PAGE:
• Schilling, Mark. “Takeshi, Beat.” In The Encyclopedia of Japanese Pop Culture. By Mark Schilling, 254–263. Turnbull, CT: Weatherhill, 1997.

    Schilling considers Beat’s popularity in relation to the history of (then) recent Japanese comedy, with particular attention to and significant detail on the manzai tradition.

  • Schwartz, Robert. “The Beat and the Auteur.” The East 36.6 (March–April 2001): 43–47.

    Schwartz’s no-nonsense introduction to Kitano partitions his subject’s output twice. First, Schwartz distinguishes the TV personality from the filmmaker. Then he subdivides the latter’s films into pre- and post-bike-accident works. For him, Sonatine, Kitano’s masterpiece, embodies the pre-accident attitudes of “no mercy for anyone” and “the random nature of fate” while the later films, starting with Kids Return, increasingly offer second chances, caring protagonists, emotional tours de force.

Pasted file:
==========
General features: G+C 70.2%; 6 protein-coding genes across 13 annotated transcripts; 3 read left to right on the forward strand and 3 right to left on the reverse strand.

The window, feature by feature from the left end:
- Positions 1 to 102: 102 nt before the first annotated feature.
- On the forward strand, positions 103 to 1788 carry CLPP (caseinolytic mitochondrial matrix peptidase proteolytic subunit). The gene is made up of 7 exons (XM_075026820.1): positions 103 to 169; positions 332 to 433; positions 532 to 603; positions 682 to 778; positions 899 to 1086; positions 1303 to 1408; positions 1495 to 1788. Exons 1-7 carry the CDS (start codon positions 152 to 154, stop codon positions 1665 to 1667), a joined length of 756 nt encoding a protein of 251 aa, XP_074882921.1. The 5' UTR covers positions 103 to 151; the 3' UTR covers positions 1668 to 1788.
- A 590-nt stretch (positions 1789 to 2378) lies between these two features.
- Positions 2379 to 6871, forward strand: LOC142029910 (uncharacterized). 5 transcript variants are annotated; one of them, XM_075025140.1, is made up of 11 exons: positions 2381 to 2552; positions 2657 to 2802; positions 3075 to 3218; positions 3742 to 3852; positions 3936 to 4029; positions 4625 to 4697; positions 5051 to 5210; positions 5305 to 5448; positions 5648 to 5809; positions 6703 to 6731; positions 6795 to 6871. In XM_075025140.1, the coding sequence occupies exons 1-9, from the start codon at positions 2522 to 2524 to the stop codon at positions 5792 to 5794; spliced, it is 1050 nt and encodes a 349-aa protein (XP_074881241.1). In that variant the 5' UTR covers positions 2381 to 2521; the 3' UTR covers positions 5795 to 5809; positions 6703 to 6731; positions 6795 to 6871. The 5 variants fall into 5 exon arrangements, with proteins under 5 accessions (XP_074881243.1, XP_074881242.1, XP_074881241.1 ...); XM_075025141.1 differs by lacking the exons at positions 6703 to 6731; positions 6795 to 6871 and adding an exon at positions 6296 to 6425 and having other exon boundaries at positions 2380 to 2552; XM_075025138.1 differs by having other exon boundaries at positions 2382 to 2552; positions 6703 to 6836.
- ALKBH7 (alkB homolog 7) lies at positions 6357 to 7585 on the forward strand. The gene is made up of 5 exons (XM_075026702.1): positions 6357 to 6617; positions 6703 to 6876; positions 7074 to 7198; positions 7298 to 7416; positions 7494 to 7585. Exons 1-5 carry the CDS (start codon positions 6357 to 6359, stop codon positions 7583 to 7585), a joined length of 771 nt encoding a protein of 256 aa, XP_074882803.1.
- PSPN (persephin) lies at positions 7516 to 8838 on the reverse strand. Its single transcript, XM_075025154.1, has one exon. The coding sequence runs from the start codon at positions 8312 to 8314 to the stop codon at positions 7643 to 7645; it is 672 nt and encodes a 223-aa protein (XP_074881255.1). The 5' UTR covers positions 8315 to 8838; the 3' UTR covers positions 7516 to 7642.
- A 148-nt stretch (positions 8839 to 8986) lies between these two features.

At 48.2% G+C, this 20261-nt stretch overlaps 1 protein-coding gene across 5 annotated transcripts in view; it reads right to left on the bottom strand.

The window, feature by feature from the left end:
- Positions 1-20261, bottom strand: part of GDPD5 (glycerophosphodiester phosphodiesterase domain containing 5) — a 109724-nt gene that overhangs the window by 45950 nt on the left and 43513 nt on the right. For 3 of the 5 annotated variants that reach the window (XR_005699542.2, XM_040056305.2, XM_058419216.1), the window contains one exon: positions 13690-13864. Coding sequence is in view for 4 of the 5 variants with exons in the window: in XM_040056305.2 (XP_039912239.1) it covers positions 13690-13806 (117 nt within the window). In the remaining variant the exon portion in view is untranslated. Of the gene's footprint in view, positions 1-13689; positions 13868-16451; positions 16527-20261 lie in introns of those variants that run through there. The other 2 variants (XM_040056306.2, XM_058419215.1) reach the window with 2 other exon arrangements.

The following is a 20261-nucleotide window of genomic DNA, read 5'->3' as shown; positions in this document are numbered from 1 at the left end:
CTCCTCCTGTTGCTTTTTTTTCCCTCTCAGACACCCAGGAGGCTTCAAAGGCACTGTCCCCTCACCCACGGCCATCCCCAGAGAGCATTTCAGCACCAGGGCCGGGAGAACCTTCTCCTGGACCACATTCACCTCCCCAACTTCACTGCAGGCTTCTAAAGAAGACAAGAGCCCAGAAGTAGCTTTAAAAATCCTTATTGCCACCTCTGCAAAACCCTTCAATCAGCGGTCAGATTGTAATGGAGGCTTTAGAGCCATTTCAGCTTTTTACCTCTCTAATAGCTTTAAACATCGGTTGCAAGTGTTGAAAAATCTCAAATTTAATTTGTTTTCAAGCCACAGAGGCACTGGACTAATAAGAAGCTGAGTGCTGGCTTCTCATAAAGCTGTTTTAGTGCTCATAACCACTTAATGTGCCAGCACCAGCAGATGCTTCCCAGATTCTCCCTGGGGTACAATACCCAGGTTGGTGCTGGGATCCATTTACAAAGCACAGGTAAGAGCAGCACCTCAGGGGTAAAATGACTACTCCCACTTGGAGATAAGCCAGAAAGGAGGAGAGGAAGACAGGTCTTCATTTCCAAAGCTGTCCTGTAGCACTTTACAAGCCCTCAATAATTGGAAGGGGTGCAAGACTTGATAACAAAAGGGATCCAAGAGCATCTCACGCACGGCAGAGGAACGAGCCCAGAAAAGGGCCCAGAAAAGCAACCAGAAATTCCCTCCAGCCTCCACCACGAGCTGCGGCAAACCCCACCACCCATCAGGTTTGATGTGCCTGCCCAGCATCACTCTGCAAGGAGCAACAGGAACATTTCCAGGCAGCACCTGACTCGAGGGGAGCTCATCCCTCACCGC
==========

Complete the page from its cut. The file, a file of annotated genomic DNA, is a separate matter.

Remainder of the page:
• Stephens, Chuck. “Comedy plus Massacre.” Film Comment 31.1 (January–February 1995): 31–34.

    Stephens’ piece combines an insightful appreciation of Kitano’s personae with perceptive reviews of his first four films.

  • Thomas, Benjamin. Takeshi Kitano—Outremarge. Lyon, France: Aléas, 2007.

    Thomas’ 250-page fantasia approaches the filmmaker via a play on words: Kitano’s personae are neither individualistic nor collectivist, neither on the periphery of society (à la marge) nor integrated into it (au sein du clan, specifically here, the yakuza), but “outrageous” (outremarge). Thomas divides his book into two sections. The first, thematic, treats aesthetics, the beach, women (Thomas sees Kitano’s films as a masculine spin on the American melodramas of the first half of the 20th century); the second, Kitano’s films from Violent Cop to Takeshis’.